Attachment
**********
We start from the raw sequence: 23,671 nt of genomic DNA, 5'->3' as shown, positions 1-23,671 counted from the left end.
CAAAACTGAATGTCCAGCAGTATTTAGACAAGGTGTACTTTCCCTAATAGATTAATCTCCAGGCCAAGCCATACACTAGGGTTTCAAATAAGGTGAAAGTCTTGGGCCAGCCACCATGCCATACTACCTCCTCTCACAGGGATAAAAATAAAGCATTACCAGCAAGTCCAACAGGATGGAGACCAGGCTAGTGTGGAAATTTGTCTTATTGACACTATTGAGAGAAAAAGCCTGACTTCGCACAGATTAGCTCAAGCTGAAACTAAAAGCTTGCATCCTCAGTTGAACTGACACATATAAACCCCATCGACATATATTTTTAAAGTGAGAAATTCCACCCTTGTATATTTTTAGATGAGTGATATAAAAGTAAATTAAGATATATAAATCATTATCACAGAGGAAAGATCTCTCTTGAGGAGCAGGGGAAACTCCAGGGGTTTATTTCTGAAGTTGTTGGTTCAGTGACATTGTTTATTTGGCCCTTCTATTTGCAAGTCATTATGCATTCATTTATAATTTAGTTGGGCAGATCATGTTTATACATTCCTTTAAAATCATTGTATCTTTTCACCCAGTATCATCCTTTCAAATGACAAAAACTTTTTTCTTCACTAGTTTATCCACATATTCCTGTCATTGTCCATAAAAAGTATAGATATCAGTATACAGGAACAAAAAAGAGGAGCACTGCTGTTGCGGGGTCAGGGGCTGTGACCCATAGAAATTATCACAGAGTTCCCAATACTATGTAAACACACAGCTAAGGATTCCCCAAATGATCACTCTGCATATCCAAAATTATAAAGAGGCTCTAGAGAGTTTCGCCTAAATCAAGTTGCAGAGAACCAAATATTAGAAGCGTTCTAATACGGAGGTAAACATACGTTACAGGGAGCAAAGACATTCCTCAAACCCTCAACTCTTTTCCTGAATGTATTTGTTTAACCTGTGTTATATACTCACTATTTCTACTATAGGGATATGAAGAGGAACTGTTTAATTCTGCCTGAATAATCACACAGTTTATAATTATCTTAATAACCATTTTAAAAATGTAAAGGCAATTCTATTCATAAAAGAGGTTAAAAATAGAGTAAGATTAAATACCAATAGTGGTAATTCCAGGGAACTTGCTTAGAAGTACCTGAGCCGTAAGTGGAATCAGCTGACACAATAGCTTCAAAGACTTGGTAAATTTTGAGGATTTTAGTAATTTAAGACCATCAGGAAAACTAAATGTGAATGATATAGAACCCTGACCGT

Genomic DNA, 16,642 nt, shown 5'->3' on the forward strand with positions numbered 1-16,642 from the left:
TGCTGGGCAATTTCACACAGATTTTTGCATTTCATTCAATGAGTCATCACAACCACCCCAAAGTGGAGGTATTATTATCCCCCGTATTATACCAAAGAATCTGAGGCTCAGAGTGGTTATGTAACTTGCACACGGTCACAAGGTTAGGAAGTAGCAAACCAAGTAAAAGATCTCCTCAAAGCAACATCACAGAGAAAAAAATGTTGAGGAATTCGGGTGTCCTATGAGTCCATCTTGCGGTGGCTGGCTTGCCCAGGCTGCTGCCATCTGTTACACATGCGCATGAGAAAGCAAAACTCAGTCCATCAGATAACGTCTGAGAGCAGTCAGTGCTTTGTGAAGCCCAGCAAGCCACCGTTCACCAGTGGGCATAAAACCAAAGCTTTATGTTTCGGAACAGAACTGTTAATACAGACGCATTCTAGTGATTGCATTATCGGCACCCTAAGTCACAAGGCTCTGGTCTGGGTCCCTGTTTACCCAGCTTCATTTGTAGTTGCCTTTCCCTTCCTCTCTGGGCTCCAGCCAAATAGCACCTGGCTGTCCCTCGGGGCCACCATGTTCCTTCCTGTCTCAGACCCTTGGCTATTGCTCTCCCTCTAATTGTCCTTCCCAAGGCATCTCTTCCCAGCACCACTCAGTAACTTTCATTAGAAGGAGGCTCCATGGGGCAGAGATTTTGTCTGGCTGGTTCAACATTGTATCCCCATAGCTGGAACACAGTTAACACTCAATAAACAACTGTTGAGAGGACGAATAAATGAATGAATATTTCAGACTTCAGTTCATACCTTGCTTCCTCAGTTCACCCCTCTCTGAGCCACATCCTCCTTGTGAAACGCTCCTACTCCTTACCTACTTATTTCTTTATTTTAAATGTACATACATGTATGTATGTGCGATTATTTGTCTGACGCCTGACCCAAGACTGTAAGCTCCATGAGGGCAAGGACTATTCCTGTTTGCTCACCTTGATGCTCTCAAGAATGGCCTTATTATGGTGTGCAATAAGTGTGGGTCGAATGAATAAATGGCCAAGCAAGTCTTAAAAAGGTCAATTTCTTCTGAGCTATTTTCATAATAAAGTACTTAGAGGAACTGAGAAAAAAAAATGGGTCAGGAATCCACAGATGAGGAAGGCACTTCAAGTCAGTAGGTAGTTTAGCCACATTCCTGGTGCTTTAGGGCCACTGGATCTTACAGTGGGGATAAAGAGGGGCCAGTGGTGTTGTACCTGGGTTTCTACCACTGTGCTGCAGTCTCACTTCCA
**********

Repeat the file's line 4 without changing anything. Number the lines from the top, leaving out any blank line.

TGCTGGGCAATTTCACACAGATTTTTGCATTTCATTCAATGAGTCATCACAACCACCCCAAAGTGGAGGTATTATTATCCCCCGTATTATACCAAAGAATCTGAGGCTCAGAGTGGTTATGTAACTTGCACACGGTCACAAGGTTAGGAAGTAGCAAACCAAGTAAAAGATCTCCTCAAAGCAACATCACAGAGAAAAAAATGTTGAGGAATTCGGGTGTCCTATGAGTCCATCTTGCGGTGGCTGGCTTGCCCAGGCTGCTGCCATCTGTTACACATGCGCATGAGAAAGCAAAACTCAGTCCATCAGATAACGTCTGAGAGCAGTCAGTGCTTTGTGAAGCCCAGCAAGCCACCGTTCACCAGTGGGCATAAAACCAAAGCTTTATGTTTCGGAACAGAACTGTTAATACAGACGCATTCTAGTGATTGCATTATCGGCACCCTAAGTCACAAGGCTCTGGTCTGGGTCCCTGTTTACCCAGCTTCATTTGTAGTTGCCTTTCCCTTCCTCTCTGGGCTCCAGCCAAATAGCACCTGGCTGTCCCTCGGGGCCACCATGTTCCTTCCTGTCTCAGACCCTTGGCTATTGCTCTCCCTCTAATTGTCCTTCCCAAGGCATCTCTTCCCAGCACCACTCAGTAACTTTCATTAGAAGGAGGCTCCATGGGGCAGAGATTTTGTCTGGCTGGTTCAACATTGTATCCCCATAGCTGGAACACAGTTAACACTCAATAAACAACTGTTGAGAGGACGAATAAATGAATGAATATTTCAGACTTCAGTTCATACCTTGCTTCCTCAGTTCACCCCTCTCTGAGCCACATCCTCCTTGTGAAACGCTCCTACTCCTTACCTACTTATTTCTTTATTTTAAATGTACATACATGTATGTATGTGCGATTATTTGTCTGACGCCTGACCCAAGACTGTAAGCTCCATGAGGGCAAGGACTATTCCTGTTTGCTCACCTTGATGCTCTCAAGAATGGCCTTATTATGGTGTGCAATAAGTGTGGGTCGAATGAATAAATGGCCAAGCAAGTCTTAAAAAGGTCAATTTCTTCTGAGCTATTTTCATAATAAAGTACTTAGAGGAACTGAGAAAAAAAAATGGGTCAGGAATCCACAGATGAGGAAGGCACTTCAAGTCAGTAGGTAGTTTAGCCACATTCCTGGTGCTTTAGGGCCACTGGATCTTACAGTGGGGATAAAGAGGGGCCAGTGGTGTTGTACCTGGGTTTCTACCACTGTGCTGCAGTCTCACTTCCA